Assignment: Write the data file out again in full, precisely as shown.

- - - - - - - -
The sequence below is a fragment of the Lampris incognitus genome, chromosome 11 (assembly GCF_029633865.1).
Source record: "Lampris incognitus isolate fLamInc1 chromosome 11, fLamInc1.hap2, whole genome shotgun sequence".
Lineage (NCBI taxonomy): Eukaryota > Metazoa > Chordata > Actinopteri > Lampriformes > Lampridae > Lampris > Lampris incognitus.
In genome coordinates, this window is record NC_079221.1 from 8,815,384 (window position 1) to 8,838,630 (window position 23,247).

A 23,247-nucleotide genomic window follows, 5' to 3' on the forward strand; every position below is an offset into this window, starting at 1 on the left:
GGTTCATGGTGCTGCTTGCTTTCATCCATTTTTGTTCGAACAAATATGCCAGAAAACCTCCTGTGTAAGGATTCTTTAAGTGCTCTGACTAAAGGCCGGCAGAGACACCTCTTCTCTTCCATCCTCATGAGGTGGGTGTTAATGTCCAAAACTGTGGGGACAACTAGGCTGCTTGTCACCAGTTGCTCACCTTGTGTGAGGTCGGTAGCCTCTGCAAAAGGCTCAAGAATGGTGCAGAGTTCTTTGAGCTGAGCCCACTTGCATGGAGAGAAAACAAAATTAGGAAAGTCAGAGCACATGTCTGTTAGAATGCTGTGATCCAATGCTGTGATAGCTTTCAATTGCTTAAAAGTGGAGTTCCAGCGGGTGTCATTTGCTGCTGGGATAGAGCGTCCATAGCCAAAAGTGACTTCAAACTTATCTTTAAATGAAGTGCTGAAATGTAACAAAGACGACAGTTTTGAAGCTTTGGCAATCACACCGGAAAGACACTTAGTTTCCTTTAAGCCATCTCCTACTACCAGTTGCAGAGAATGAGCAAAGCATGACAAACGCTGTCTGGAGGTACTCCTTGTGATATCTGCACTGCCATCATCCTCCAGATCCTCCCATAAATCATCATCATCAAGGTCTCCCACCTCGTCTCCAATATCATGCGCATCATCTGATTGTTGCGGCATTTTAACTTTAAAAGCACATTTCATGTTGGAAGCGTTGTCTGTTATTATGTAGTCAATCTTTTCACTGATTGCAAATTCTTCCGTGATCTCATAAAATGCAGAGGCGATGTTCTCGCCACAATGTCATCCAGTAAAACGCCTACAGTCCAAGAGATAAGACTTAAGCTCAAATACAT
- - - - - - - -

The sequence below is a fragment of the Lampris incognitus genome, chromosome 11 (assembly GCF_029633865.1).
Source record: "Lampris incognitus isolate fLamInc1 chromosome 11, fLamInc1.hap2, whole genome shotgun sequence".
Lineage (NCBI taxonomy): Eukaryota > Metazoa > Chordata > Actinopteri > Lampriformes > Lampridae > Lampris > Lampris incognitus.
In genome coordinates, this window is record NC_079221.1 from 8,815,384 (window position 1) to 8,838,630 (window position 23,247).

A 23,247-nucleotide genomic window follows, 5' to 3' on the forward strand; every position below is an offset into this window, starting at 1 on the left:
GGTTCATGGTGCTGCTTGCTTTCATCCATTTTTGTTCGAACAAATATGCCAGAAAACCTCCTGTGTAAGGATTCTTTAAGTGCTCTGACTAAAGGCCGGCAGAGACACCTCTTCTCTTCCATCCTCATGAGGTGGGTGTTAATGTCCAAAACTGTGGGGACAACTAGGCTGCTTGTCACCAGTTGCTCACCTTGTGTGAGGTCGGTAGCCTCTGCAAAAGGCTCAAGAATGGTGCAGAGTTCTTTGAGCTGAGCCCACTTGCATGGAGAGAAAACAAAATTAGGAAAGTCAGAGCACATGTCTGTTAGAATGCTGTGATCCAATGCTGTGATAGCTTTCAATTGCTTAAAAGTGGAGTTCCAGCGGGTGTCATTTGCTGCTGGGATAGAGCGTCCATAGCCAAAAGTGACTTCAAACTTATCTTTAAATGAAGTGCTGAAATGTAACAAAGACGACAGTTTTGAAGCTTTGGCAATCACACCGGAAAGACACTTAGTTTCCTTTAAGCCATCTCCTACTACCAGTTGCAGAGAATGAGCAAAGCATGACAAACGCTGTCTGGAGGTACTCCTTGTGATATCTGCACTGCCATCATCCTCCAGATCCTCCCATAAATCATCATCATCAAGGTCTCCCACCTCGTCTCCAATATCATGCGCATCATCTGATTGTTGCGGCATTTTAACTTTAAAAGCACATTTCATGTTGGAAGCGTTGTCTGTTATTATGTAGTCAATCTTTTCACTGATTGCAAATTCTTCCGTGATCTCATAAAATGCAGAGGCGATGTTCTCGCCACAATGTCATCCAGTAAAACGCCTACAGTCCAAGAGATAAGACTTAAGCTCAAATACAT